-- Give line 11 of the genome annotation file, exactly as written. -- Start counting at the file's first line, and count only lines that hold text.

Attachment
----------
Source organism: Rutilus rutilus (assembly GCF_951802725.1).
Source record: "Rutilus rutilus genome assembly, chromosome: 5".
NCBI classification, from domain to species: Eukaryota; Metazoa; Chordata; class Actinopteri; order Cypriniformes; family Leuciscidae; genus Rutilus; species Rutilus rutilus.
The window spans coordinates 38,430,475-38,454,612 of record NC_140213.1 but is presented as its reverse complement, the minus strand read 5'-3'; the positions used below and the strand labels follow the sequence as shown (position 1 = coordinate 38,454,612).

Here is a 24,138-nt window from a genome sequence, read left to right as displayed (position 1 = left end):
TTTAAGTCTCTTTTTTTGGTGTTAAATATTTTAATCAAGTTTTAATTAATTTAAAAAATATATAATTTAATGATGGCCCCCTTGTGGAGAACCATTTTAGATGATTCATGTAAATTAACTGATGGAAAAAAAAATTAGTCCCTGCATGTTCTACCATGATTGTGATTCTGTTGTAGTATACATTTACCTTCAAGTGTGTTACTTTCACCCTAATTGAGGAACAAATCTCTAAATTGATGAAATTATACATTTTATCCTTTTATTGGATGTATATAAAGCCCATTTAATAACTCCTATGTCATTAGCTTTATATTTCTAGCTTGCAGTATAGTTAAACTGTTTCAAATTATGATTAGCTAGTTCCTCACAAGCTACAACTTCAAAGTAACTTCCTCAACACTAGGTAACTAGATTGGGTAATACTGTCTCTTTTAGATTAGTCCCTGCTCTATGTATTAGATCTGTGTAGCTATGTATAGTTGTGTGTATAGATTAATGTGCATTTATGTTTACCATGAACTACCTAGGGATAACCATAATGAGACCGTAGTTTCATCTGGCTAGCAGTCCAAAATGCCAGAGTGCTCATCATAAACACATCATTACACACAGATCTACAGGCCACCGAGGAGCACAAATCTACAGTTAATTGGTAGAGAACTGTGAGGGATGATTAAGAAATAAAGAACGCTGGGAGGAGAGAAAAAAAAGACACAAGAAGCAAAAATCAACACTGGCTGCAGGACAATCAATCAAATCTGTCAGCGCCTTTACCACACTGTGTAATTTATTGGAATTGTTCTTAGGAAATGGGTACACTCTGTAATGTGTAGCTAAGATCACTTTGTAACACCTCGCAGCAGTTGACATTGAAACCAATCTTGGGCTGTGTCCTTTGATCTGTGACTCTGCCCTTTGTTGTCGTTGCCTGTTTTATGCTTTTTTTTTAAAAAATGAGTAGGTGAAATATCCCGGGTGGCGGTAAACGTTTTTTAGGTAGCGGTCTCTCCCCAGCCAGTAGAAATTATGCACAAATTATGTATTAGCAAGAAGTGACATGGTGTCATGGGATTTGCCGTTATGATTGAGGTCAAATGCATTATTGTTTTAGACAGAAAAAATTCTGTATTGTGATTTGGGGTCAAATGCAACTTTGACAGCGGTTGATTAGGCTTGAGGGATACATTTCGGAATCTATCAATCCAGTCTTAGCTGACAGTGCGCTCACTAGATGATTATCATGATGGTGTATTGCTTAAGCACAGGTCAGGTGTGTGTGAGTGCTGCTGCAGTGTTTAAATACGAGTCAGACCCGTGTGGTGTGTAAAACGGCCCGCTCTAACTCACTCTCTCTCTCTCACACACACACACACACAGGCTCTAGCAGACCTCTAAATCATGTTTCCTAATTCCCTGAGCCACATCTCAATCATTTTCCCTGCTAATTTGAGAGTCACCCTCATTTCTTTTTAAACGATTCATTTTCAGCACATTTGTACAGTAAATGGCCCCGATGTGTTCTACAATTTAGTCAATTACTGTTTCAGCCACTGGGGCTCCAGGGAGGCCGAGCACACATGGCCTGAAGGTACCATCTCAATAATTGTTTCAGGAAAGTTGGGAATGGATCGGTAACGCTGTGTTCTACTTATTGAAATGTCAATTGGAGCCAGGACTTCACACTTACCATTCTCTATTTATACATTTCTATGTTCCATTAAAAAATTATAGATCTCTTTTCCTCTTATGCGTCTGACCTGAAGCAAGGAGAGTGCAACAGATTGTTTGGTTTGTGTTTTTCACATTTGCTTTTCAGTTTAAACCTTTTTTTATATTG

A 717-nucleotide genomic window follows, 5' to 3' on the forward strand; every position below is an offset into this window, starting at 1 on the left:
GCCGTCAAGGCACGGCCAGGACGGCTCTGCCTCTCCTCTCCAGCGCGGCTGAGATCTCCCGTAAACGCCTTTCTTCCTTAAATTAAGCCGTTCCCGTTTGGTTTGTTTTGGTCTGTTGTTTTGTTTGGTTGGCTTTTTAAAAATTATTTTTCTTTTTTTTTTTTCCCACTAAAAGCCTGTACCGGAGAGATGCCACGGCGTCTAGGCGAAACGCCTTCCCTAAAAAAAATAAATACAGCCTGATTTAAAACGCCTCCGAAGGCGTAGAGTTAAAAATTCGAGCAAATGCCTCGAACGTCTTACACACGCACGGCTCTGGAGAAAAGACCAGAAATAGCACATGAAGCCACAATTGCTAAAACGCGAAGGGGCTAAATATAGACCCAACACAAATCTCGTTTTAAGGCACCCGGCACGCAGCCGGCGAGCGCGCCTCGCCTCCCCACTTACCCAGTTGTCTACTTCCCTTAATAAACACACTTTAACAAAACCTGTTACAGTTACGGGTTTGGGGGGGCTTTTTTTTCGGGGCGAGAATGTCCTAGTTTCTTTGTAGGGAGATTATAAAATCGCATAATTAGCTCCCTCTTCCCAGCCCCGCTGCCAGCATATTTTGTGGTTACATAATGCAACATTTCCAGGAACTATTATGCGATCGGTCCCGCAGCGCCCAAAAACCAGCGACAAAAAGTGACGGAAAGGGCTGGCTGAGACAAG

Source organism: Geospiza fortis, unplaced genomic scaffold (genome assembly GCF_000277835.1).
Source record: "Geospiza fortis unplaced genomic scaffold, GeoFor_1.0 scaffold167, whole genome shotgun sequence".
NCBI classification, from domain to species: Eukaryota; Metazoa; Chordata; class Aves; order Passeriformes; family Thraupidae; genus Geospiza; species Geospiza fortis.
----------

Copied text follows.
NCBI classification, from domain to species: Eukaryota; Metazoa; Chordata; class Aves; order Passeriformes; family Thraupidae; genus Geospiza; species Geospiza fortis.